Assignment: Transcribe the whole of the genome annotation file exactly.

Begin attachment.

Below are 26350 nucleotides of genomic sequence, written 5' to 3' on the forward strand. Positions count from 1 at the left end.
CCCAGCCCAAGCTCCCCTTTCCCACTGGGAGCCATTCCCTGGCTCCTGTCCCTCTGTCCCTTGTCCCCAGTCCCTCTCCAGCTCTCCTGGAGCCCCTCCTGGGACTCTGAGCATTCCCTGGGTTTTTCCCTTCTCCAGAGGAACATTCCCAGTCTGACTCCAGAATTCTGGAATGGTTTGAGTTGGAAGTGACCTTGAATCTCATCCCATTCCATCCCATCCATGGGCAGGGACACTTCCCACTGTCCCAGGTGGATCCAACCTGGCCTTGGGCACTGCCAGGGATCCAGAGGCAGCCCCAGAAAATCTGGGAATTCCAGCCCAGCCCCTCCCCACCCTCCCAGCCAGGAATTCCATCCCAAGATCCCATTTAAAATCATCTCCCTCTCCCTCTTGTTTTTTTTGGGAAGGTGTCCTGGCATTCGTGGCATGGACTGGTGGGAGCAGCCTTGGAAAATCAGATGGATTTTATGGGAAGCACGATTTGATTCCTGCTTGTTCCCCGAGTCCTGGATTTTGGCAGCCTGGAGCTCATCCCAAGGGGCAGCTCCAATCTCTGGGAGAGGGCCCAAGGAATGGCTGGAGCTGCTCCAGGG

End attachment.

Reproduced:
Below are 26350 nucleotides of genomic sequence, written 5' to 3' on the forward strand. Positions count from 1 at the left end.
CCCAGCCCAAGCTCCCCTTTCCCACTGGGAGCCATTCCCTGGCTCCTGTCCCTCTGTCCCTTGTCCCCAGTCCCTCTCCAGCTCTCCTGGAGCCCCTCCTGGGACTCTGAGCATTCCCTGGGTTTTTCCCTTCTCCAGAGGAACATTCCCAGTCTGACTCCAGAATTCTGGAATGGTTTGAGTTGGAAGTGACCTTGAATCTCATCCCATTCCATCCCATCCATGGGCAGGGACACTTCCCACTGTCCCAGGTGGATCCAACCTGGCCTTGGGCACTGCCAGGGATCCAGAGGCAGCCCCAGAAAATCTGGGAATTCCAGCCCAGCCCCTCCCCACCCTCCCAGCCAGGAATTCCATCCCAAGATCCCATTTAAAATCATCTCCCTCTCCCTCTTGTTTTTTTTGGGAAGGTGTCCTGGCATTCGTGGCATGGACTGGTGGGAGCAGCCTTGGAAAATCAGATGGATTTTATGGGAAGCACGATTTGATTCCTGCTTGTTCCCCGAGTCCTGGATTTTGGCAGCCTGGAGCTCATCCCAAGGGGCAGCTCCAATCTCTGGGAGAGGGCCCAAGGAATGGCTGGAGCTGCTCCAGGG